Supreme Court To Reargue Oklahoma Case Involving Murder On Tribal Land
WASHINGTON, D.C - The U.S. Supreme Court will hear arguments for the second time in a case involving an Oklahoma man who is on death row for a 1999 McIntosh County murder.
Patrick Murphy argues the state had no right to prosecute him because he's Native American and the crime happened on tribal land. The Justices will hear the second round of arguments in October.
This ruling could expand what is known to be Indian Country, impacting Muscogee (Creek) Nation. Indian Country spans 11 counties in Oklahoma, including Tulsa County, which means cases tried here could be impacted if the ruling stands.
Oklahoma Attorney General Mike Hunter issued the following statement after the U.S. Supreme Court decided to reargue the case:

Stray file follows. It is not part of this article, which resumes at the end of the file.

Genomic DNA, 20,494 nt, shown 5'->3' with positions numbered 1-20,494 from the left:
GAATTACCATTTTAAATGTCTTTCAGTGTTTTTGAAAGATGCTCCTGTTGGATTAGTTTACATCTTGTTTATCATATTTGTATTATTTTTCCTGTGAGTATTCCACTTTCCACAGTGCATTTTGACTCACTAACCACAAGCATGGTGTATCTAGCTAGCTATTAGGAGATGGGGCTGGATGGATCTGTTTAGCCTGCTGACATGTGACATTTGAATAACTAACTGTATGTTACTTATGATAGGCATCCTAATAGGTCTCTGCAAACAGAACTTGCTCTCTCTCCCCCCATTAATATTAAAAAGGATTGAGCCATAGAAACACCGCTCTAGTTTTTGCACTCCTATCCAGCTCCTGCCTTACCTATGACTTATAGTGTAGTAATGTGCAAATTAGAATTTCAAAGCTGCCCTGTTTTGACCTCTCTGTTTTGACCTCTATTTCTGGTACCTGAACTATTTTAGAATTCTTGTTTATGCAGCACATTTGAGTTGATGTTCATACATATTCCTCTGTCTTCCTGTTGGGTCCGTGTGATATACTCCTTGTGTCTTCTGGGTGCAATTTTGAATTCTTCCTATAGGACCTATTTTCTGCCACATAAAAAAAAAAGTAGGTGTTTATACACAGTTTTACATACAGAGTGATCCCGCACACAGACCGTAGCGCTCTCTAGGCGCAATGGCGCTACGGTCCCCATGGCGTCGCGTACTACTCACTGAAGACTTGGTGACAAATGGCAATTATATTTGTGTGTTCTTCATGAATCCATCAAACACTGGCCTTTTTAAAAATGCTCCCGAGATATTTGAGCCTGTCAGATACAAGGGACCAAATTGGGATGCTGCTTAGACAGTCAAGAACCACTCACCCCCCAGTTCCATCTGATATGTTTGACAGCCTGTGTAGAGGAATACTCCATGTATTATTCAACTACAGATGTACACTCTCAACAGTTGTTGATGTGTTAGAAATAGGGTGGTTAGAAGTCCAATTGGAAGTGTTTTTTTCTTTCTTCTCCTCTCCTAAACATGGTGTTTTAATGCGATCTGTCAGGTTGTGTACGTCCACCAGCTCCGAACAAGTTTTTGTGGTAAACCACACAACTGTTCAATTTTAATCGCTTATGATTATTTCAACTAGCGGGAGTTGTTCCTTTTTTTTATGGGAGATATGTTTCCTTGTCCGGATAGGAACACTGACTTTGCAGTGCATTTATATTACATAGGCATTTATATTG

“This case has implications for millions of Oklahomans, both tribal and non-tribal citizens. It is vital to the state that the Supreme Court justices make the right decision on behalf of all Oklahomans. While today’s court action does not alter the status quo, it demonstrates the care and consideration the justices are putting into this case. Meanwhile, my team and I will continue proactively working with our tribal partners on our shared interests. A top priority for our office is to continue to preserve and grow our unity and prosperity.
“We look forward to the opportunity to again argue our case and ensure justice is served for the family and loved ones of George Jacobs, the Oklahoman and member of the Muskogee (Creek) Nation, who was brutally murdered by Patrick Murphy.”